Many of these risks, as well as certain of the factors underlying each of these risks that could affect our businesses and our consolidated financial statements, are discussed in detail on pages 24 to 52 included under Item 1A, Risk Factors, in our 2020 Form 10-K.
For additional information about our risk management, including our risk appetite framework and risk governance committee structure, refer to pages 85 to 89 included under Item 7, Management's Discussion and Analysis of Financial Condition and Results of Operations, Risk Management, in our 2020 Form 10-K.
Credit Risk Management
We define credit risk as the risk of financial loss if a counterparty, borrower or obligor, collectively referred to as a counterparty, is either unable or unwilling to repay borrowings or settle a transaction in accordance with underlying contractual terms. We assume credit risk in our traditional non-trading lending activities, such as overdrafts, loans and contingent commitments, in our investment securities portfolio, where recourse to a counterparty exists, and in our direct and indirect trading activities, such as securities purchased under a resale agreement, principal securities lending and FX and indemnified agency securities lending. We also assume credit risk in our day-to-day treasury and securities and other settlement operations, in the form of deposit placements and other cash balances, with central banks or private sector institutions and fees receivables.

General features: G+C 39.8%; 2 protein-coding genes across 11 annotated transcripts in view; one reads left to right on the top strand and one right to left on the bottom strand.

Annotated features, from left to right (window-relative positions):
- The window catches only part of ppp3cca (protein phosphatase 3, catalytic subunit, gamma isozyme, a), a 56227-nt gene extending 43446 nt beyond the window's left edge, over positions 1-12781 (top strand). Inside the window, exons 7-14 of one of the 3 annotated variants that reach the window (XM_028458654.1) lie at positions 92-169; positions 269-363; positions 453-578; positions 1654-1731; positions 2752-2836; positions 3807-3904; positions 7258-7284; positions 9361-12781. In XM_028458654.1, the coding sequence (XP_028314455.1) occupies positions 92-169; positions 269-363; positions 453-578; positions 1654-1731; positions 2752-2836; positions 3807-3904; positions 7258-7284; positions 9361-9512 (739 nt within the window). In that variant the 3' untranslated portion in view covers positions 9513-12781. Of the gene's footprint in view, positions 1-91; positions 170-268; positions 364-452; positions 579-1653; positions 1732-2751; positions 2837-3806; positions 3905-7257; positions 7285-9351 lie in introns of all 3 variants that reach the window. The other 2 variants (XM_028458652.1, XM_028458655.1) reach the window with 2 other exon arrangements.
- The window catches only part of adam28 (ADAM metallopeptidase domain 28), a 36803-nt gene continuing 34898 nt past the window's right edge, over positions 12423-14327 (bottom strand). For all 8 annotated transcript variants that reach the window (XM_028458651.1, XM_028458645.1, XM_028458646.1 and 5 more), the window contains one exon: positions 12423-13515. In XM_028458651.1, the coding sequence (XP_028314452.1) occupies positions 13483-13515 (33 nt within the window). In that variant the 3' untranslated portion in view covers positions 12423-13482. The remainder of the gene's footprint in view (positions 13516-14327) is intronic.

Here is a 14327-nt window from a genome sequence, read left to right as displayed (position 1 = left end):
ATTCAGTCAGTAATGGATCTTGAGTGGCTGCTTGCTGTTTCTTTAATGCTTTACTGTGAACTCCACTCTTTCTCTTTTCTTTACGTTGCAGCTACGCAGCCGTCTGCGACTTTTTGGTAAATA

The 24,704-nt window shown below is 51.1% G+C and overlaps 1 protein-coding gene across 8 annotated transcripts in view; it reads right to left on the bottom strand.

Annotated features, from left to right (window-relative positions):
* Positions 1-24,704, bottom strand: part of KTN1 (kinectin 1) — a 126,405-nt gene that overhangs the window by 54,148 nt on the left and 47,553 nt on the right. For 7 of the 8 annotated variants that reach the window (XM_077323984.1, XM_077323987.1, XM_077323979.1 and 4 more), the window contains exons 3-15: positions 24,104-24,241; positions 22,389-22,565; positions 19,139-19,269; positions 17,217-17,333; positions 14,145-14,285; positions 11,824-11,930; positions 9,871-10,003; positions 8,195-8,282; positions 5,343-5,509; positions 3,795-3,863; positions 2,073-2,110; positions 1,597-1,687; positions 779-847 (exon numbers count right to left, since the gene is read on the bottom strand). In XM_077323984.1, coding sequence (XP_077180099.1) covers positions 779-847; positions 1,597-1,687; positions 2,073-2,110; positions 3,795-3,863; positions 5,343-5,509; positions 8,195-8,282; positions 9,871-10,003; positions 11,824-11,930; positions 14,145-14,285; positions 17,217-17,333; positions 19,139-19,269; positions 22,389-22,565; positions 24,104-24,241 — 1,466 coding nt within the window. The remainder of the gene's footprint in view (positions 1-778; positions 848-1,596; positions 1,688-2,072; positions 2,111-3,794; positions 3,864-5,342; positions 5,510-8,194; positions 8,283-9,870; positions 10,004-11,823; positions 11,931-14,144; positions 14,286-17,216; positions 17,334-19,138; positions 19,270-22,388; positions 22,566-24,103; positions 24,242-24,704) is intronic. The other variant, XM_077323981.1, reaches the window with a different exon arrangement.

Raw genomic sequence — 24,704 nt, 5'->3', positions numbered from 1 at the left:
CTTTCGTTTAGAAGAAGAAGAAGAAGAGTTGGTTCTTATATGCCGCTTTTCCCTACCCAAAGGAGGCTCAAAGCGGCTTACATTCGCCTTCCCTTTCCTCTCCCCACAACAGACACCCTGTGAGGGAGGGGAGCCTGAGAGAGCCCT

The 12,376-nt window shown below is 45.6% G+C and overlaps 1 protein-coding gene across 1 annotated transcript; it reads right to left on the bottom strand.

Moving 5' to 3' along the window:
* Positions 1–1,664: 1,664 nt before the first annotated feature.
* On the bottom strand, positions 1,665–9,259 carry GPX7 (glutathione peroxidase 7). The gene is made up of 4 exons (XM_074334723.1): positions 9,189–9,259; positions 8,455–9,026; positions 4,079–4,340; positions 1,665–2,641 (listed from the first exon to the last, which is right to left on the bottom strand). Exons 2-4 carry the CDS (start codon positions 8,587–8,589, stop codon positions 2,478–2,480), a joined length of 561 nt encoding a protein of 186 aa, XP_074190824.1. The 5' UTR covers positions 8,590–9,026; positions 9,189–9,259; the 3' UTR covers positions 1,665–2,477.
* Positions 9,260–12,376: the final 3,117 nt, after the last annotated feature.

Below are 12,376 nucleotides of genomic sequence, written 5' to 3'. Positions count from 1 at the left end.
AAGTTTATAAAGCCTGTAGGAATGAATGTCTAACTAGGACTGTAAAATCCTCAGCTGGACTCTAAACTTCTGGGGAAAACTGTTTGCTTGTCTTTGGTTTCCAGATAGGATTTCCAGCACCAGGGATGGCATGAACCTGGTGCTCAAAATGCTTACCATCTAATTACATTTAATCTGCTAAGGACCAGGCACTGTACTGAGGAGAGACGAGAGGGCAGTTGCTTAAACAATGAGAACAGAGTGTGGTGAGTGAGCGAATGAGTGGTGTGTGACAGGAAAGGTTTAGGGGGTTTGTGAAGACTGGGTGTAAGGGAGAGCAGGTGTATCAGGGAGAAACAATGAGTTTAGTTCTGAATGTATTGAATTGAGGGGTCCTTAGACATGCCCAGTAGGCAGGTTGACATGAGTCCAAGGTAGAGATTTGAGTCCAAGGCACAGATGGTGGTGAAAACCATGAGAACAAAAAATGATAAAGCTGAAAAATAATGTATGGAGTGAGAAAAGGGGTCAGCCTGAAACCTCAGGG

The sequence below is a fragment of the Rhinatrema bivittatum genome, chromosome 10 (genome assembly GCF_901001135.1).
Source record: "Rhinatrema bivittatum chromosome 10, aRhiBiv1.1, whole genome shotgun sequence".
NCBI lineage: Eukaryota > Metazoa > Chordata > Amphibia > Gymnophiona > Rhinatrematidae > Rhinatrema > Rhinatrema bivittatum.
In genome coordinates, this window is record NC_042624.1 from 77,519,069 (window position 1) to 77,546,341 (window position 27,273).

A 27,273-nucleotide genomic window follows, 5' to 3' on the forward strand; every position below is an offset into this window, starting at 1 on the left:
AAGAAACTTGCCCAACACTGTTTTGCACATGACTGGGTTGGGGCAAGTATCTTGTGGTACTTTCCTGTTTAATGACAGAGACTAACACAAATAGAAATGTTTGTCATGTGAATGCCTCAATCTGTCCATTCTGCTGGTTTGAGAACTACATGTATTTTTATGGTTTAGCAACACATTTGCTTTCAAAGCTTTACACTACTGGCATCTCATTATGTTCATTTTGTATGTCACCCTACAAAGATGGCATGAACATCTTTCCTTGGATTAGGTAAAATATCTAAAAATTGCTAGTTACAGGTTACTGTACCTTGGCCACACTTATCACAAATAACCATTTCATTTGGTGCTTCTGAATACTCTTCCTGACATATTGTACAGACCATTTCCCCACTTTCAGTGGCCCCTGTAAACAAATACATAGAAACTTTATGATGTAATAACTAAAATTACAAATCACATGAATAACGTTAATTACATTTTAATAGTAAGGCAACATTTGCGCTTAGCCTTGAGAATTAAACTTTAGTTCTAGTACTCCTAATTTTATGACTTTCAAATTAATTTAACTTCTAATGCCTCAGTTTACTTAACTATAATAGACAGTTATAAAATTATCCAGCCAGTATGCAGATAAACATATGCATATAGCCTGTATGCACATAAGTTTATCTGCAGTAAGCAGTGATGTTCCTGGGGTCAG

Allowance for Credit Losses